American Airlines pushes back return of 737 Max jets

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Fort Worth, Texas-based American, with 24 MAX jets at the time of the grounding and dozens more on order, said it expects to resume about 20 MAX flights a day in mid-January and plans to slowly return the MAX into commercial service throughout January and into February.

American Airlines announced in a Securities and Exchange Commission filing on Wednesday that two software upgrades for the jet are expected to be approved by the end of the year, at which point flights can resume, ABC News reports.

Southwest, the biggest operator of the MAX, has pulled the plane from its schedule through January 5, but union officials say that target appears ambitious.

The Dallas-based airline said in a statement October 9 that the Federal Aviation Administration will likely recertify the aircraft later this year and that it will then begin preparations to integrate it into American's fleet.

Aviation officials said on Tuesday that Boeing 737 Max jets are still undergoing safety reviews, meaning the aircraft likely won't return to service before November.

"We are in continuous contact with the Federal Aviation Administration and Department of Transportation".

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"The FAA is following a thorough process, not a prescribed timeline, for returning the Boeing 737 Max to passenger service", the spokesman said. The company anticipates about 140 flights per day-roughly 13,000 flights in total- to be canceled before January 16.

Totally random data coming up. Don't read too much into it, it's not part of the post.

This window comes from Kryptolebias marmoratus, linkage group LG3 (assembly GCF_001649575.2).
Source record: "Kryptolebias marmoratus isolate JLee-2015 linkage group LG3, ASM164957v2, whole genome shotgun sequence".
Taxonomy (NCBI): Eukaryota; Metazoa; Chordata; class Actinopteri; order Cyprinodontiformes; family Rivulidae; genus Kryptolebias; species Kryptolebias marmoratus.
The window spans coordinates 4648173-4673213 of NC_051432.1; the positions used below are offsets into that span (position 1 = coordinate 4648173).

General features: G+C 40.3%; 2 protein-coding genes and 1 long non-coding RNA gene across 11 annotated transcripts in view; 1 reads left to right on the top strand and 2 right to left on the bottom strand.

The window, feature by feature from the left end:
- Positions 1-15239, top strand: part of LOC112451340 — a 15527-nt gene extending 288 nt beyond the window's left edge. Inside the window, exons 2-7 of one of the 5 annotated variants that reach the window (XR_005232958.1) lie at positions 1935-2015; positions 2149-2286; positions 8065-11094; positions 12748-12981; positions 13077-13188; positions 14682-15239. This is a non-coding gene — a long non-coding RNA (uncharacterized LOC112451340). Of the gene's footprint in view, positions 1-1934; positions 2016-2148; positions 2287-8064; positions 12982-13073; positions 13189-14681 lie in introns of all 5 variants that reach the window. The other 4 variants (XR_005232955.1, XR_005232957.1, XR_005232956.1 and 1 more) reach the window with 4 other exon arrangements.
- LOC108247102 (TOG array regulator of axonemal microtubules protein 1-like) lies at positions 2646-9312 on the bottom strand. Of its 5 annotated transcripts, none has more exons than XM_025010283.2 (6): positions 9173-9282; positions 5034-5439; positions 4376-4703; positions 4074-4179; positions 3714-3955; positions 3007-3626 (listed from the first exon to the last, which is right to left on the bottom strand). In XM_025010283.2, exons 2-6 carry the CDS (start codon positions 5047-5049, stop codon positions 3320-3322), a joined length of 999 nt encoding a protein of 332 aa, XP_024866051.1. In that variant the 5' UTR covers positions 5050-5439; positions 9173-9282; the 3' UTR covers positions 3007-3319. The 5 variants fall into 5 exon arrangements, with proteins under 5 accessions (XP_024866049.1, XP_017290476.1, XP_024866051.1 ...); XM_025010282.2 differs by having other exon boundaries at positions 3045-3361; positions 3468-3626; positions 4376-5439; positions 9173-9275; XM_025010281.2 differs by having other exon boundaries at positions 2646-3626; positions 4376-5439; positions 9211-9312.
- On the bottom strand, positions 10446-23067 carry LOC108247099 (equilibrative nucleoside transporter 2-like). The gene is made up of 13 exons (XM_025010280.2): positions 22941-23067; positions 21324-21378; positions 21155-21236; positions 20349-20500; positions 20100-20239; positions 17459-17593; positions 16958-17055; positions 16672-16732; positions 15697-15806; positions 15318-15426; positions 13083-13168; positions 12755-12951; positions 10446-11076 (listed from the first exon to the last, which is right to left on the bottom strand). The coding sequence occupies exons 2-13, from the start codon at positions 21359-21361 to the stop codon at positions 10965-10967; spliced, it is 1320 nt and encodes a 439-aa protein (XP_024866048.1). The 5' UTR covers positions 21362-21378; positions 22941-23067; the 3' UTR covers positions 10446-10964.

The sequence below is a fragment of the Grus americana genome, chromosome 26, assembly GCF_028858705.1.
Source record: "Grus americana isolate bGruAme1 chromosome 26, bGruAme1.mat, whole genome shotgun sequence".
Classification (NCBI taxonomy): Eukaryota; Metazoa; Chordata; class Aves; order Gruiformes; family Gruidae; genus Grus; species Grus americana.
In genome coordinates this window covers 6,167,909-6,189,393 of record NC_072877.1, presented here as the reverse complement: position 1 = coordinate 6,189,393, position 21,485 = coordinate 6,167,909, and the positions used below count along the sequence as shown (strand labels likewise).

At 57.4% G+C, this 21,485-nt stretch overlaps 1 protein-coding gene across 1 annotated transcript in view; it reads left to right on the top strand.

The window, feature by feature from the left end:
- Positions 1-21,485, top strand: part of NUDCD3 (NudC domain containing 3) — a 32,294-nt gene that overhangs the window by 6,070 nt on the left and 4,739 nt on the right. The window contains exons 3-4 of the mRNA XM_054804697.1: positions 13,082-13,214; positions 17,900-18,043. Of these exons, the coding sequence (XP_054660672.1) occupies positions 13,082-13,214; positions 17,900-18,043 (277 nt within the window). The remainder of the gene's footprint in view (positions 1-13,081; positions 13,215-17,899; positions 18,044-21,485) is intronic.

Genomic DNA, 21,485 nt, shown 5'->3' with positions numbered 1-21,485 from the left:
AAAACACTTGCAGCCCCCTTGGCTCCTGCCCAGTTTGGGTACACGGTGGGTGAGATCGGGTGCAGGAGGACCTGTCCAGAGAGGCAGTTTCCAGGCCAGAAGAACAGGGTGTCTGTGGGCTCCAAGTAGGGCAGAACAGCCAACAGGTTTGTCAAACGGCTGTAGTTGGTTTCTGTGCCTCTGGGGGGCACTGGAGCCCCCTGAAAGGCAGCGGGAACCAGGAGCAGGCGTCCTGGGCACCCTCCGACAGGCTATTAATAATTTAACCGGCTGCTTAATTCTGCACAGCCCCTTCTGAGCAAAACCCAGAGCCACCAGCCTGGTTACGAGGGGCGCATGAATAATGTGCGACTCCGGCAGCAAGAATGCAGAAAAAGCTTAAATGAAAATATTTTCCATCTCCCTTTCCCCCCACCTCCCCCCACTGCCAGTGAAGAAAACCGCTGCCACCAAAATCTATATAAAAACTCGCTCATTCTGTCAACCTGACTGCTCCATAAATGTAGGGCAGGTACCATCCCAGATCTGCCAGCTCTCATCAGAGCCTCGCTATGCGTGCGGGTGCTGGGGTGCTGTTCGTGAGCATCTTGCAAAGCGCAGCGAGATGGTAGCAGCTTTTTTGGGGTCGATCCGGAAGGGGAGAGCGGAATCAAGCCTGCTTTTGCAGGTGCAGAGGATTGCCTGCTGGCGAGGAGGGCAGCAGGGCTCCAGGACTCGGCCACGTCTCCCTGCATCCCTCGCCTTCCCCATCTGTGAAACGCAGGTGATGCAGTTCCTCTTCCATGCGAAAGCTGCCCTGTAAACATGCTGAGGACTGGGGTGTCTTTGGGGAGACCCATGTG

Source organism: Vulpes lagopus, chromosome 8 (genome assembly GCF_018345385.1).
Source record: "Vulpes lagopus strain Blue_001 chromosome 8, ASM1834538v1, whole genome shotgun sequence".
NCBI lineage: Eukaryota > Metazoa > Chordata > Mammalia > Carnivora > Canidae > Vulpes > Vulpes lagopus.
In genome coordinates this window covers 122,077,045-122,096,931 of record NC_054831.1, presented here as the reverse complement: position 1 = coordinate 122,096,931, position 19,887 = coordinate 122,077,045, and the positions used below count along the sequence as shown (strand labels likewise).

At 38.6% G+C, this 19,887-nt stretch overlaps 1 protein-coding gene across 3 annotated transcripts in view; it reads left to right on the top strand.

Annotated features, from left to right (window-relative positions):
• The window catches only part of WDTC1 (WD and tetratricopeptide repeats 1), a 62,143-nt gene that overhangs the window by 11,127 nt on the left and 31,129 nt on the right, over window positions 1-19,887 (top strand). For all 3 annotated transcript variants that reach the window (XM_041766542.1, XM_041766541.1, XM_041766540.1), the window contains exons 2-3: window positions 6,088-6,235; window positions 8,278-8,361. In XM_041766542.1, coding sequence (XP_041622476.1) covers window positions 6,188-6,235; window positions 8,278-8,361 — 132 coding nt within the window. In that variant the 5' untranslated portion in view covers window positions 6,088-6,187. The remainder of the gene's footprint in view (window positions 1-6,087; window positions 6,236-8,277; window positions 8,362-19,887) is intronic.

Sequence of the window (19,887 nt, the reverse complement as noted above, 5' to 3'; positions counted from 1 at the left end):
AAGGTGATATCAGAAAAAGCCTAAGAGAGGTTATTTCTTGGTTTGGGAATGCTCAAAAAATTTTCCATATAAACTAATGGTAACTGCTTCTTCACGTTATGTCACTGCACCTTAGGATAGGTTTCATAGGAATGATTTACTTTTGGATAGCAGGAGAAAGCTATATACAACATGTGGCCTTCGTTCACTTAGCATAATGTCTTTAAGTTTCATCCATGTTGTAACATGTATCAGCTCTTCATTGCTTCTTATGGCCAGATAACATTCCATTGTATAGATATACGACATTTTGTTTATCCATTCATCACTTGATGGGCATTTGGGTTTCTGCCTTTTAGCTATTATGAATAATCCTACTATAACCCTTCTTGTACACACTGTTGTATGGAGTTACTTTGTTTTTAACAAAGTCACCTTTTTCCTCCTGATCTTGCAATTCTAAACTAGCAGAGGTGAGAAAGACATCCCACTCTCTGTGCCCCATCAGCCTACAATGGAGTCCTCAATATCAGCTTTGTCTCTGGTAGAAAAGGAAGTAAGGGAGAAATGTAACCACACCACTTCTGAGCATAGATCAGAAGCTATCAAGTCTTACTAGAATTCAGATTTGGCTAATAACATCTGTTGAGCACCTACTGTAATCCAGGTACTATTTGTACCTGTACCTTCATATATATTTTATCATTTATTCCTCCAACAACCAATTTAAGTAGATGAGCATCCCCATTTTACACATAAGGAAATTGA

Southwest Airlines had already taken the MAX fleet out of its schedule until January 5 and United Airlines has done the same until December 19.

The aerospace giant delivered 63 aircraft in its commercial programme in the three months ending Sept 30, down from 190 in the year-ago period, Boeing said in a statement.

Earlier this month, American Airlines' pilots asked for compensation from lost pay caused by the 737 MAX grounding. In addition, it has conducted two test flights, including an in-flight certification test with the FAA, which must certify the changes before the planes can be cleared to fly. "The FAA will lift the aircraft's prohibition order when it is deemed safe to do so".

Preliminary findings indicate that while the pilots of Lion Air flight 610 and Ethiopian Airlines flight 302 fought to regain control of their aircraft - making life-and-death decisions in a matter of minutes - they were bombarded with cockpit alarms.

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